He also added a notable skill in programming, finding connections between pieces that weren’t always obvious at first glance, like a November 2011 program that combined music by Purcell, Berio and Bruckner to thoughtful effect. That might have something to do with the way Robertson’s brain works; in a 2011 program at the St. Louis Science Center, MRIs showed his brain lighting up vividly in ways that the brains of a pair of music-loving scientists didn’t.
Robertson, clad in a personalized Cardinals jersey, led the orchestra in a performance of “Take Me Out to the Ballgame,” which played on the videoboard at Busch Stadium for years before Cardinals home games. During the 2011 playoffs against the Brewers, he also gave updates on the score between compositions. (The Cardinals, in case you’ve forgotten, won.)
He reached out to the community in other ways, too. Christine Brewer works with sixth-graders at Marissa Elementary School each year and brings the classes to a dress rehearsal at Powell Hall. In 2013, Robertson learned that one student wanted to play the bassoon, but the school couldn’t afford one. Robertson recruited the bassoon section to find a good student instrument — and paid for it, a memorial to the SLSO’s late contrabassoonist Drew Thompson.
It hasn’t been perfect — Robertson has a greater affinity for contemporary music than for the classics, and that sometimes shows in performance — but it’s been very good. This weekend will be our last to see him bounding out to the podium as music director, but he’s left us with 13 seasons of great music and great memories.
Some people who’ve worked with David Robertson over the years share their thoughts about him.
SLSO second associate concertmaster Celeste Golden Boyer • “When I first joined the orchestra, in 2011, within the first few months, I played a solo with the orchestra. It was exciting. When we took our bows, (Robertson) said, ‘Watch this, I’m going to do something.’ He grabbed my hand and put it up in the air, and said, ‘That’s the prizefighter.’ I’ll never forget it. He’s somebody who encourages personalities and encourages individuals in their hobbies and other interests.”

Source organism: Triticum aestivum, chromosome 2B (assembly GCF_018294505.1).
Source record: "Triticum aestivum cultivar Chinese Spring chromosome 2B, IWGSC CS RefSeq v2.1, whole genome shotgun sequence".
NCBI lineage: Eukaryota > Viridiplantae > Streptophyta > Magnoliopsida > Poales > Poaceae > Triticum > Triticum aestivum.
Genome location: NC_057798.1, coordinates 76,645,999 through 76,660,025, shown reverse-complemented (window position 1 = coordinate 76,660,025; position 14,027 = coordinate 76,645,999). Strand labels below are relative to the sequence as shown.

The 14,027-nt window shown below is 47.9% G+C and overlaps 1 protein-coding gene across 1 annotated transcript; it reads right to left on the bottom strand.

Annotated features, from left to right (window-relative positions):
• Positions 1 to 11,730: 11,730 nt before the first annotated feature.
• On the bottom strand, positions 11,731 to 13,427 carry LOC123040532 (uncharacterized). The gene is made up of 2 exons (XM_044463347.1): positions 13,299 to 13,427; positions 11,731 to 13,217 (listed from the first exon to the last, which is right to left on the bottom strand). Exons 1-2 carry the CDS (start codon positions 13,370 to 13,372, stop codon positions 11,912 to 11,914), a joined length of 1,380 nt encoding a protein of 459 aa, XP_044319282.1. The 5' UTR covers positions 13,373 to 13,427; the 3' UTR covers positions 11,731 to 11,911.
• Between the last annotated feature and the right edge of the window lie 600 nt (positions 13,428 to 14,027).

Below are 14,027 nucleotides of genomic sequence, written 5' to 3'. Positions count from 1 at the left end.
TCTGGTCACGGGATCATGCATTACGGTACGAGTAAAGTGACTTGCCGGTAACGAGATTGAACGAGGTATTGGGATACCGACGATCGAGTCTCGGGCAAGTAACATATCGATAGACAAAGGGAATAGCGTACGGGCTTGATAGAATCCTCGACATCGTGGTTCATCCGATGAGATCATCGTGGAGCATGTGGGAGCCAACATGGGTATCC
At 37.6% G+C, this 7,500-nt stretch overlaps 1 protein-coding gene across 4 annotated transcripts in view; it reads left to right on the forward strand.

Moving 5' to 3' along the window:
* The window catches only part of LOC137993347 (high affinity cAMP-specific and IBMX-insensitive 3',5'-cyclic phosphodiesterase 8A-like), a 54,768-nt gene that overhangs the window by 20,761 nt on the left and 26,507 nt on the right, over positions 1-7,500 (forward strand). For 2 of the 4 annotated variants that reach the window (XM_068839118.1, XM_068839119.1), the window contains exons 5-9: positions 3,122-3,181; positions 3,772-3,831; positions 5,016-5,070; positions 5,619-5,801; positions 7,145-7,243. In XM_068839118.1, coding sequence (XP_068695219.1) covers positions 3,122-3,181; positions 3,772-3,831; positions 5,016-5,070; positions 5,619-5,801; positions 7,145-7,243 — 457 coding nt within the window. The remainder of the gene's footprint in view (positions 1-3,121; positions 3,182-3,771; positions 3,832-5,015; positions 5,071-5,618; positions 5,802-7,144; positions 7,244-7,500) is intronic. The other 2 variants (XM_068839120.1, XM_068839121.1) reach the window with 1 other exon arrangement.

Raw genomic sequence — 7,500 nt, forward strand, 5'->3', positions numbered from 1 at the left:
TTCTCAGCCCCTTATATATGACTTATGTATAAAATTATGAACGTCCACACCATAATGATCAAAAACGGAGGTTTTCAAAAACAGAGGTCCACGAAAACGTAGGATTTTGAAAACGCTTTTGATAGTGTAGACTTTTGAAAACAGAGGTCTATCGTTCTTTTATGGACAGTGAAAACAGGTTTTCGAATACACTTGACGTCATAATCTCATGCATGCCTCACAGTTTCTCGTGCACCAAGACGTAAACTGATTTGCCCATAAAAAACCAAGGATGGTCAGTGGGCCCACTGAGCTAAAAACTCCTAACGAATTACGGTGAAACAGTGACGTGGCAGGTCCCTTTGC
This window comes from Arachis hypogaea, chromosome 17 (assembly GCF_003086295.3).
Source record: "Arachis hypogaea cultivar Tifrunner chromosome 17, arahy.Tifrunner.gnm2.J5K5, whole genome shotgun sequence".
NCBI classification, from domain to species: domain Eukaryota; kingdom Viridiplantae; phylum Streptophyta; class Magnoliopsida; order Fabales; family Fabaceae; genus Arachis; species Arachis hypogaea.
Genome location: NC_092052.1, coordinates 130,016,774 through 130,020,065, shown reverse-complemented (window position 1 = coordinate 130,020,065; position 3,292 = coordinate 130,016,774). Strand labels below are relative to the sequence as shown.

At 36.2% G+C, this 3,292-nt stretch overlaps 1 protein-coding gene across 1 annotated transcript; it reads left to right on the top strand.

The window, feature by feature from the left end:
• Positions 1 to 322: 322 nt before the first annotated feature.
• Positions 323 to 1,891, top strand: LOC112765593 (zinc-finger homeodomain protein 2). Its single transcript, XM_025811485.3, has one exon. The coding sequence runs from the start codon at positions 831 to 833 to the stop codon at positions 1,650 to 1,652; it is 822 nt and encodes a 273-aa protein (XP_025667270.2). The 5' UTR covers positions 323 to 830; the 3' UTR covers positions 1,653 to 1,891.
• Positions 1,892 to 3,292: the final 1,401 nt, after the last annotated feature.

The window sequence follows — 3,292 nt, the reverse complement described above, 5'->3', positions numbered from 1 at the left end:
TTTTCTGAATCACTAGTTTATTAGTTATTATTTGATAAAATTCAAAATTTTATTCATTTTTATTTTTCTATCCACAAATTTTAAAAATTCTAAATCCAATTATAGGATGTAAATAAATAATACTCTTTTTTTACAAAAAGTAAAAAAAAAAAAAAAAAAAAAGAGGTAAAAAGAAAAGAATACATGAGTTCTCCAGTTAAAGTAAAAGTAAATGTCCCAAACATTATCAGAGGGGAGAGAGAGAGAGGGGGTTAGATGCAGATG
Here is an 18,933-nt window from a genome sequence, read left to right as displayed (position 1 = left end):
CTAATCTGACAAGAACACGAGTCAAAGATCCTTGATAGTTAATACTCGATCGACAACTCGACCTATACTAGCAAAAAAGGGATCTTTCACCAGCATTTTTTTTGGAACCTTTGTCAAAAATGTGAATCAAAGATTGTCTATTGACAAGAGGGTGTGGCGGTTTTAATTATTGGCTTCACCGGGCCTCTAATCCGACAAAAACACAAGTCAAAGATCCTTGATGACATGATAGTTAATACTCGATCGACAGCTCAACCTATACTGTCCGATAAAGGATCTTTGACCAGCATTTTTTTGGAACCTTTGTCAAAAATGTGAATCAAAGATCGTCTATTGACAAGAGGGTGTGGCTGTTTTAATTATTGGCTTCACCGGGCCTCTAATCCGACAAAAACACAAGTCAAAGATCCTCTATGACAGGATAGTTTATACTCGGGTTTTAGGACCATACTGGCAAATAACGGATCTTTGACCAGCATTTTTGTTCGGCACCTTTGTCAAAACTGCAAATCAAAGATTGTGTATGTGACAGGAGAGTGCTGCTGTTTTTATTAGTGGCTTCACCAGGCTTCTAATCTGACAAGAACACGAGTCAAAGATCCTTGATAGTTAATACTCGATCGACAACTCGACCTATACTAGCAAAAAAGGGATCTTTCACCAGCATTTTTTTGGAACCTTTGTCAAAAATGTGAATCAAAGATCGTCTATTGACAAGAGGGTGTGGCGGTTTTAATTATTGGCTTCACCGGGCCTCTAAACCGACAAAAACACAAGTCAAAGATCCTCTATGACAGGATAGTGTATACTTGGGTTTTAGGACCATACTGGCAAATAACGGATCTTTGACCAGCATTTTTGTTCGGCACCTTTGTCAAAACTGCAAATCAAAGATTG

Former chairman of the board Ned Lemkemeier • “His talent, energy and commitment to excellence are all exceptional. Under his leadership, the symphony attracted, auditioned and hired outstanding artists; the staff was strengthened during his tenure, and the endowment (increased).”
Former SLSO board president Virginia Weldon • “(The late Randy Adams, former SLSO president and CEO) and I hired David after he filled in at Carnegie Hall. That was the beginning of a beautiful friendship. We went through a rigorous search process, with a broad-based search committee. All things being equal, the musicians got the final say, because they have to work for him. They enthusiastically endorsed David, and the rest was history. He’s one of the best conductors in the United States.”